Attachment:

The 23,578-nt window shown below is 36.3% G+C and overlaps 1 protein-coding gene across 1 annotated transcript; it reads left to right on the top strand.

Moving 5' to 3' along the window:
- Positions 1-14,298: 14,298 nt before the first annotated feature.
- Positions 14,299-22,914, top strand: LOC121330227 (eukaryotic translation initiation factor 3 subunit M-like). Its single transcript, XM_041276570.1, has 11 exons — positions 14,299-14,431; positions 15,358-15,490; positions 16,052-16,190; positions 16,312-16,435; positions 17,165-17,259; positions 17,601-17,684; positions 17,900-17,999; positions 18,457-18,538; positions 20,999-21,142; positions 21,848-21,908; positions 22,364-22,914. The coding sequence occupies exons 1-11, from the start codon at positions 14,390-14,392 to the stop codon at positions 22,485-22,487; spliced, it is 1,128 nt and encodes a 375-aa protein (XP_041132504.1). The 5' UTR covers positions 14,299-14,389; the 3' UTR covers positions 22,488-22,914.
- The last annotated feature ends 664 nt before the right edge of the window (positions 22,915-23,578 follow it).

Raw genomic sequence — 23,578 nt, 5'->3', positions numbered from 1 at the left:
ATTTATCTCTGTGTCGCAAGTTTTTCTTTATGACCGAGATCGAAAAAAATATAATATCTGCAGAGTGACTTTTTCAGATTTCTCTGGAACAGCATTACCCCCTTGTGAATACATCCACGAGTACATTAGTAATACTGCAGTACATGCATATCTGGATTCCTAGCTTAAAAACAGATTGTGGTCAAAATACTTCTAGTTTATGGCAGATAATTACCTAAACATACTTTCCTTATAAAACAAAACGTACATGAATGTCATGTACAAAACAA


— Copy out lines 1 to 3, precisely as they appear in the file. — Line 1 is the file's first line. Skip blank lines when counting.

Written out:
The 23,578-nt window shown below is 36.3% G+C and overlaps 1 protein-coding gene across 1 annotated transcript; it reads left to right on the top strand.

Moving 5' to 3' along the window:
- Positions 1-14,298: 14,298 nt before the first annotated feature.